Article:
“Meanwhile, we have to acknowledge that lack of central coordination means that pandemic-induced change is bottom up. The state of the world is currently a Jackson Pollock painting. Whatever new world emerges will not be the predictable outcome of one policy but the unpredictable net force of thousands of different policy and business responses. Focusing on individual problems still tells us nothing about the final general picture. We know very little about how inflation will develop, or the pandemic or how supply chains will respond. Up until a few months ago, at least we knew the central driver for risk assets: central bank accommodation. However, inflation has, at least for now, de-fanged central bankers.
“Here’s what we do know: US stocks are expensive and concentrated but there aren’t many alternatives to the world’s deepest and most advanced market. In fact, there are few alternatives to stocks altogether, in a world where inflation might ‘eat’ 5% from cash and bond yields each year. In fact, fixed income is universally expensive and central banks might not be able to keep buying new issuance at the current pace. An asset re-rating (vernacular for a correction in asset prices) is increasingly possible due to the QE paradigm shift. Meanwhile, inflation is here, now. All that uncertainty is bad for business. But how risk assets are going to do is still unknown, as the drivers have been for too long completely decoupled from all of the above. It could be that the ‘residual liquidity’ and ‘There is no alternative to stocks’ arguments prevail. Or it could be that markets go into ‘fear mode’ and secular volatility rises.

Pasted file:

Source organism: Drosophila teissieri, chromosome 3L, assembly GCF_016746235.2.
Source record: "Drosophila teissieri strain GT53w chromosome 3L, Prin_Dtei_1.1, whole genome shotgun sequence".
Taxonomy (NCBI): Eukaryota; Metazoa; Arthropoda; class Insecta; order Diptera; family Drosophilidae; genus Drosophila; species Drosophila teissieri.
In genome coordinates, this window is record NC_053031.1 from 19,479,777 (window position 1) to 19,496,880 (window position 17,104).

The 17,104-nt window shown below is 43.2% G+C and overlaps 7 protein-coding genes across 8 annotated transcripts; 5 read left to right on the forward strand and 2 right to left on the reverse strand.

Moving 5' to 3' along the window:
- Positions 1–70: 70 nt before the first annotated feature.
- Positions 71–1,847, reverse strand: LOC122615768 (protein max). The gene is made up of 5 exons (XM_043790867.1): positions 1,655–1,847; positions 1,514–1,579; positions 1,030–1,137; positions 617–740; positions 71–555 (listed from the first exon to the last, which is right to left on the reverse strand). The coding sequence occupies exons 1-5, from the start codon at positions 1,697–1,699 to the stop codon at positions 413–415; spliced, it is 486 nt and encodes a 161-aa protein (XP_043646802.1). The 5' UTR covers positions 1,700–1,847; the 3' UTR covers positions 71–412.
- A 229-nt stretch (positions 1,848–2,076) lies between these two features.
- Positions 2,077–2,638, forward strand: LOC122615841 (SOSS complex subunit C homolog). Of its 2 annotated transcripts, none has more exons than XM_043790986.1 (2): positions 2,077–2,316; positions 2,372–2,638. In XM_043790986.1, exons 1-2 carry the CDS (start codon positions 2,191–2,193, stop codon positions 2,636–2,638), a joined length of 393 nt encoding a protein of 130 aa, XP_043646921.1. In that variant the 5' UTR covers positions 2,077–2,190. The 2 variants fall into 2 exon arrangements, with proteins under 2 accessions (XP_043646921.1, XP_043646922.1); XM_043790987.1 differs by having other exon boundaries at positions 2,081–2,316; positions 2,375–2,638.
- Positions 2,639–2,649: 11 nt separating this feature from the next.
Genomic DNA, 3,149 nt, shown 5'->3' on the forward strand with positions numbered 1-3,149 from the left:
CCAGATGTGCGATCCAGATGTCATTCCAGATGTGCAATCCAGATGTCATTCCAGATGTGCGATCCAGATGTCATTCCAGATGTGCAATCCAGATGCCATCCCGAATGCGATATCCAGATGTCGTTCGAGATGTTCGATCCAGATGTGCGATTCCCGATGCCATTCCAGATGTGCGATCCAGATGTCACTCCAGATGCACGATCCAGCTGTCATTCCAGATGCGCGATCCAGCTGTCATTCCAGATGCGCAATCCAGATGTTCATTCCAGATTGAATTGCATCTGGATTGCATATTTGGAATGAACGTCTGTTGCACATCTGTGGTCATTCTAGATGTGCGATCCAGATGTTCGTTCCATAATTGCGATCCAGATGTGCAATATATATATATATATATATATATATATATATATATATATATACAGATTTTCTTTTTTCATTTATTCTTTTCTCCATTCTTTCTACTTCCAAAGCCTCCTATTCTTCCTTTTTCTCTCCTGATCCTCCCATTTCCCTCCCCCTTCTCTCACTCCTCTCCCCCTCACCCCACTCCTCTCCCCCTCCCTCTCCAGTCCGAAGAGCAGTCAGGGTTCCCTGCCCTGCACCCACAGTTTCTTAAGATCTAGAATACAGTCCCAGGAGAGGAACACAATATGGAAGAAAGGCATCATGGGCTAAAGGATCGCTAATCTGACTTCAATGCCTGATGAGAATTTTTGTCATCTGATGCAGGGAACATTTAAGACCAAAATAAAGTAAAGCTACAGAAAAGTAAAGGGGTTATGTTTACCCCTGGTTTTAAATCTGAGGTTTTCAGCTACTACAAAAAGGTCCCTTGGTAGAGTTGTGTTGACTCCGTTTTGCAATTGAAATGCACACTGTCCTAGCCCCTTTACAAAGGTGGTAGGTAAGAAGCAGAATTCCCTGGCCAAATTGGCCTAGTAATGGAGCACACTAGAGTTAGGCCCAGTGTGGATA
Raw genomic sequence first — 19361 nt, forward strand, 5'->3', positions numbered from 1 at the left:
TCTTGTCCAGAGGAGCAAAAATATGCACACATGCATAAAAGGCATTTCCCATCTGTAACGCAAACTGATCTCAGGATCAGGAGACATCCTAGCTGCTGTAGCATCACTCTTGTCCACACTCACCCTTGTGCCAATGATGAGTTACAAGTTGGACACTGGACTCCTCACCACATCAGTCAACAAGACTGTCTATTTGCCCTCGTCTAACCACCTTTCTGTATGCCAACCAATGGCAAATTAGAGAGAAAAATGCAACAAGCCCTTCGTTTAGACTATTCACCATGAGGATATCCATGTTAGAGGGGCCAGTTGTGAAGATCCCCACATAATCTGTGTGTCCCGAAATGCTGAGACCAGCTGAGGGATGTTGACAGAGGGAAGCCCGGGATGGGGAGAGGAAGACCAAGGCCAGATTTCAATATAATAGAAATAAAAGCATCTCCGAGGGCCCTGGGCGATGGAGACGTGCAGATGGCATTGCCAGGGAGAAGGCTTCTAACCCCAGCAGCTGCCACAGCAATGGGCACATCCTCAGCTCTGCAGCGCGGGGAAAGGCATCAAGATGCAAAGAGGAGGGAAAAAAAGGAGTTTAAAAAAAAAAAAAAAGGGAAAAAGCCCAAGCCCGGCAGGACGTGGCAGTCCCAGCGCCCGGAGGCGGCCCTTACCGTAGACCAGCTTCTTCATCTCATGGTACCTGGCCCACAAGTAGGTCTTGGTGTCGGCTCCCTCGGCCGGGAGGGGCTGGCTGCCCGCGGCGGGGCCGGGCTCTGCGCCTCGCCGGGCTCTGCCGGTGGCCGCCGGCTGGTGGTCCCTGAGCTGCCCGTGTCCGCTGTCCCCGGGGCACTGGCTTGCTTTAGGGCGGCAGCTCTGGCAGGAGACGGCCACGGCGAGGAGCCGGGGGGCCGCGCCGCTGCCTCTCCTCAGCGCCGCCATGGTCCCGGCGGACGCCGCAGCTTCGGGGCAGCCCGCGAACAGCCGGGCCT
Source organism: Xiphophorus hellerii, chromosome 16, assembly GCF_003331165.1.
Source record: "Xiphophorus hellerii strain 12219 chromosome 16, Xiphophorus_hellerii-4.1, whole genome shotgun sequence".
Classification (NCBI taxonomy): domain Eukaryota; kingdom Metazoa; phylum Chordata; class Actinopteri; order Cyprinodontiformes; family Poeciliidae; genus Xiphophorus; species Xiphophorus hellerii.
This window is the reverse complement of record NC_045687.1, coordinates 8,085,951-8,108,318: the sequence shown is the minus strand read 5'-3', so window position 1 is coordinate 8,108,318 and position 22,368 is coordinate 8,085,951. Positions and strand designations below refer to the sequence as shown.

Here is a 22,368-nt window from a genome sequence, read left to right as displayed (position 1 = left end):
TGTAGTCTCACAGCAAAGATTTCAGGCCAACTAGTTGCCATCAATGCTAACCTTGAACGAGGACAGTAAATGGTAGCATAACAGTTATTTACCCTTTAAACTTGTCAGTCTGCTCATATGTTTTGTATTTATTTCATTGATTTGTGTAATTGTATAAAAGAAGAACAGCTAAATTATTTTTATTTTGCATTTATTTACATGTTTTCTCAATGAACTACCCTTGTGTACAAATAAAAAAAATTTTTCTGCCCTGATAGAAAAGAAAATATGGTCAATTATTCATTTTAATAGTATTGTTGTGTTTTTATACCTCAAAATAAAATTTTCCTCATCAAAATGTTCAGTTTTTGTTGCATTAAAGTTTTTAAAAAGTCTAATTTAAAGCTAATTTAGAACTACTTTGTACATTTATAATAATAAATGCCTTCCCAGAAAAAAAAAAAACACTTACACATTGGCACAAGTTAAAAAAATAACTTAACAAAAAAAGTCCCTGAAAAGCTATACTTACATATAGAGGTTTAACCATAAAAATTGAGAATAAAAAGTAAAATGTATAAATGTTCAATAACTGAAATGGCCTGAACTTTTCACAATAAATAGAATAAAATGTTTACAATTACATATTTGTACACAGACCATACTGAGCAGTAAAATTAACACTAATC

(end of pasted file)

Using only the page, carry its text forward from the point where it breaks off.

“In hindsight it will all make sense, it usually does. But from where we are today, we feel that the unprecedented uncertainty mandates less tactical and more strategic positioning. In a post-QE world, where ‘beta’ strategies will be less important and ‘alpha’ strategies have low conviction, it’s a good idea to stick to ‘first principles’. Trust long-term assumptions and strategic asset allocation as a main driver of portfolio performance. Portfolio weights, such as our fixed income and duration underweight, should reflect only high conviction.
“The key takeaway from our predicament should be a sobering one: Humanity’s innate anthropocentrism and technological prowess must not lead to the false conclusion that nature has been, or may yet be, conquered. A simple virus can upset civilisation as we know it. So what does this say about much bigger threats like climate change? Environmental preservation in the years to come, will not be an option, but a necessity. Which is why this theme will become gradually even more central to our investment approach as years go by.